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Muhammad Ali signs autographs for fans at the San Antonio International Airport in 1979

Muhammad Ali: Biography

Image Credit: Scott Woodham Photography / | Above: Muhammad Ali signs autographs for fans at the San Antonio International Airport in 1979

Black, Muslim and proud, Muhammed Ali won the heavyweight title three times and became a voice for black and white American youth. His father, Clay Senior, was a sign painter, while his mother, Odessa Grady Clay, was a household domestic.

Robbed of his bike in school, Cassius Clay started to box at 12. As a high school student, he won the national Golden Gloves middleweight championship in 1959 and 1960, and the AAU national light heavyweight title in 1960, then the light heavyweight gold medal at the Olympics. He had his first professional fight on 29 October, 1960.

For his sixth professional fight against Lamar Clark in 1961, Clay composed a ditty predicting how and when he would beat his opponent. His prediction was correct, knocking Lamar out in the 2nd round. The rhymes became part of his persona.

The clear outsider, Clay challenged and beat Sonny Liston on 25 February, 1964. Misreading Clay's exuberance as nervousness, Liston was typically over-confident and was unprepared for any result other than a quick knockout victory. Clay went on to take the fight after Liston failed to answer the bell for the seventh round. Clay won the rematch the following year with a first-round knock-out.

Now the undisputed heavyweight champion of the world, Clay revealed that he was a member of the Nation of Islam and that he had been given the name Cassius X, discarding his surname as a symbol of his ancestors' enslavement.

Shortly after, Malcolm X - a black Muslim minister - took Clay on a guided tour of the United Nations building. He announced that Clay would be granted his 'X'. That same night, the leader of the Nation of Islam, Elijah Muhammad, issued a statement that Clay would be renamed Muhammad (one who is worthy of praise) Ali (fourth rightly guided caliph). Only a few journalists accepted it at that time.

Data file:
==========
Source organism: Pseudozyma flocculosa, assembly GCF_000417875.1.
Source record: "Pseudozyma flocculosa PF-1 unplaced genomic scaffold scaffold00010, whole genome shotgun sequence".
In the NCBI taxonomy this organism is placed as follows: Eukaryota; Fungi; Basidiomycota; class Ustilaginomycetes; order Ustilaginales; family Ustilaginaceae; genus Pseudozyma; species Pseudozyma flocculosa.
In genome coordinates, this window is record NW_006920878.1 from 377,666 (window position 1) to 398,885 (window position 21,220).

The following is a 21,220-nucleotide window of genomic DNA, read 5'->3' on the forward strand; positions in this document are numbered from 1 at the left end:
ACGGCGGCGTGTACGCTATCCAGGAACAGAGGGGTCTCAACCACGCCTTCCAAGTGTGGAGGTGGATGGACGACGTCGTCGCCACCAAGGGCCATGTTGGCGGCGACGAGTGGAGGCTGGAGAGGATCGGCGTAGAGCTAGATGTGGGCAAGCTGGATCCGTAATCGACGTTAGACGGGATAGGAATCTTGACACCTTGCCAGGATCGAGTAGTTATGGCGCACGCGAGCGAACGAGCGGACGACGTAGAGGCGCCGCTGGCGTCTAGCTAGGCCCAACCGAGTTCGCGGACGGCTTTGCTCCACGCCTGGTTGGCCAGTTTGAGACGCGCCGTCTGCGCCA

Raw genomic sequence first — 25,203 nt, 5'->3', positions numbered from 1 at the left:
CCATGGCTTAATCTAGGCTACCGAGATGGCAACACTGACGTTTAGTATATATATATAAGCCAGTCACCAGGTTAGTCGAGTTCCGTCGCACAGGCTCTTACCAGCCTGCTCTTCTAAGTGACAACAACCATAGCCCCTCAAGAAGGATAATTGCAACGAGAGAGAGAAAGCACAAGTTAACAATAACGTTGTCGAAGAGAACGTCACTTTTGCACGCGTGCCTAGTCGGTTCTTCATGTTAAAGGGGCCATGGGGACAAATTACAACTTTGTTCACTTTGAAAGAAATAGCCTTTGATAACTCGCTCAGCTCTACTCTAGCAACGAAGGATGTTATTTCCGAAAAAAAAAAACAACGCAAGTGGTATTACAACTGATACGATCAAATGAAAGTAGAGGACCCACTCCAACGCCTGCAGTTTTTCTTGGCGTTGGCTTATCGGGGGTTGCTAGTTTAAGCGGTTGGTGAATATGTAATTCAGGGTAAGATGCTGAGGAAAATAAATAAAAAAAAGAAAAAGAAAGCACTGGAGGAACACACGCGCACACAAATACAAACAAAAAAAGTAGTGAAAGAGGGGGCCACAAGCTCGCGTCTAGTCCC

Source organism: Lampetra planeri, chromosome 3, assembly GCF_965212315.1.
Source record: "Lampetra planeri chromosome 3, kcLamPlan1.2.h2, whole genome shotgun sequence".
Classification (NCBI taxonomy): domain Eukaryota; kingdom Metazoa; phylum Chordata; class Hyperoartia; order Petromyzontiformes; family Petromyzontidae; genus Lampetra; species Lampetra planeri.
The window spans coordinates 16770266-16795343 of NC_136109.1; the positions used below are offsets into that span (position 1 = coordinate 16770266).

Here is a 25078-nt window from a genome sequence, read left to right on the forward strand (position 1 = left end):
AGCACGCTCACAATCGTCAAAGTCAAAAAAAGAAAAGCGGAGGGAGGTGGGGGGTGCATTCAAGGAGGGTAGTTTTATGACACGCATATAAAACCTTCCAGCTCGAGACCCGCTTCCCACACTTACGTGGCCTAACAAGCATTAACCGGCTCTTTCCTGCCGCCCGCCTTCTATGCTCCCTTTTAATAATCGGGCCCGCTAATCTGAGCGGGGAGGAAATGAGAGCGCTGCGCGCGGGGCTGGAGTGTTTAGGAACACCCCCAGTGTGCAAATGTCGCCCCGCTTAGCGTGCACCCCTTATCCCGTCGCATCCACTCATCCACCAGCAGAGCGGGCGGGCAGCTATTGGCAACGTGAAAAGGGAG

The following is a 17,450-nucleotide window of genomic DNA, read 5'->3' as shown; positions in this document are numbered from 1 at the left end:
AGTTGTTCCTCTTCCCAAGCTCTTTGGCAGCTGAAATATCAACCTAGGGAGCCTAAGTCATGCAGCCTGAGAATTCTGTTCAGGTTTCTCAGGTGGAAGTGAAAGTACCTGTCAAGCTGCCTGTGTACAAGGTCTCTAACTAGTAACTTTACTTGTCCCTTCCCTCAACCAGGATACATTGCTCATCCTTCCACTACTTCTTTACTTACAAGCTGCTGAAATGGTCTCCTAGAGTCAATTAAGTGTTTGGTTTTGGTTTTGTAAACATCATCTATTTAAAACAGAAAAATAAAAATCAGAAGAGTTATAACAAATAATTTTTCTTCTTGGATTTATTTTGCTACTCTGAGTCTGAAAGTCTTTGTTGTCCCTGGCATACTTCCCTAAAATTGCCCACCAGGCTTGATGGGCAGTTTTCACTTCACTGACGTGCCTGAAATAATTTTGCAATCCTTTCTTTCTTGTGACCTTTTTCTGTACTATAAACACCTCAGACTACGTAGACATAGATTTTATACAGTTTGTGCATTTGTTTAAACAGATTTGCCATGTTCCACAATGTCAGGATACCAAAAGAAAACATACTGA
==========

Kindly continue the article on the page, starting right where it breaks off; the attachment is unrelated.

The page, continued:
As a supporter of the radical Nation of Islam, Ali spoke against the assimilation of black and white races, maintaining that black people should remain culturally distinct.

In 1967, Ali caused further sensation, by refusing to fight in Vietnam. He claimed his religious beliefs prevented him and famously blurted out to reporters, "I ain't got no quarrel with the Viet cong", becoming a hero to young conscientious objectors.

He was arrested, had his boxing license suspended, and was stripped of the heavyweight title. He was unable to box for two years while the case went to appeal.

At the trial, the jury, after only 21 minutes of deliberation, found Ali guilty. The judge imposed the maximum sentence. After the decision was upheld at an appeal hearing, the case went to the U.S. Supreme Court. During this time, people turned against the war and support for Ali grew.

In 1970, Ali was once again allowed to fight again. On 28 June, 1971 in Clay v. United States, the Supreme Court reversed his conviction with a unanimous decision.